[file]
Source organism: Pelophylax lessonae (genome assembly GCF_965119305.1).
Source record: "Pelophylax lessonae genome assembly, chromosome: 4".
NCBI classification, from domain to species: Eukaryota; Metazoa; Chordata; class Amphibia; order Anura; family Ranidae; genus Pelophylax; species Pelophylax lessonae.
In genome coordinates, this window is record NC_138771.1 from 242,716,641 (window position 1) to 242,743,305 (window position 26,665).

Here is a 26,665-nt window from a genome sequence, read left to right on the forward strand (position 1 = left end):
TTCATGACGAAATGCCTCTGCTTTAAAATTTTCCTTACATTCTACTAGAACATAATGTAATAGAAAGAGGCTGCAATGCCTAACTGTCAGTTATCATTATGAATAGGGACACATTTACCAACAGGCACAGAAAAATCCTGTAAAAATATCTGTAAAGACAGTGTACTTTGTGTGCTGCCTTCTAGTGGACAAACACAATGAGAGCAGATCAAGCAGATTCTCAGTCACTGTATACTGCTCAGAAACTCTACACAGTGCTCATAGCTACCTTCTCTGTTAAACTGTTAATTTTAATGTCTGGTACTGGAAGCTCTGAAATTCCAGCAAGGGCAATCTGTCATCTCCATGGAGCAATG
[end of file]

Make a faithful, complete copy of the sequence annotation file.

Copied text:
Source organism: Pelophylax lessonae (genome assembly GCF_965119305.1).
Source record: "Pelophylax lessonae genome assembly, chromosome: 4".
NCBI classification, from domain to species: Eukaryota; Metazoa; Chordata; class Amphibia; order Anura; family Ranidae; genus Pelophylax; species Pelophylax lessonae.
In genome coordinates, this window is record NC_138771.1 from 242,716,641 (window position 1) to 242,743,305 (window position 26,665).

Here is a 26,665-nt window from a genome sequence, read left to right on the forward strand (position 1 = left end):
TTCATGACGAAATGCCTCTGCTTTAAAATTTTCCTTACATTCTACTAGAACATAATGTAATAGAAAGAGGCTGCAATGCCTAACTGTCAGTTATCATTATGAATAGGGACACATTTACCAACAGGCACAGAAAAATCCTGTAAAAATATCTGTAAAGACAGTGTACTTTGTGTGCTGCCTTCTAGTGGACAAACACAATGAGAGCAGATCAAGCAGATTCTCAGTCACTGTATACTGCTCAGAAACTCTACACAGTGCTCATAGCTACCTTCTCTGTTAAACTGTTAATTTTAATGTCTGGTACTGGAAGCTCTGAAATTCCAGCAAGGGCAATCTGTCATCTCCATGGAGCAATG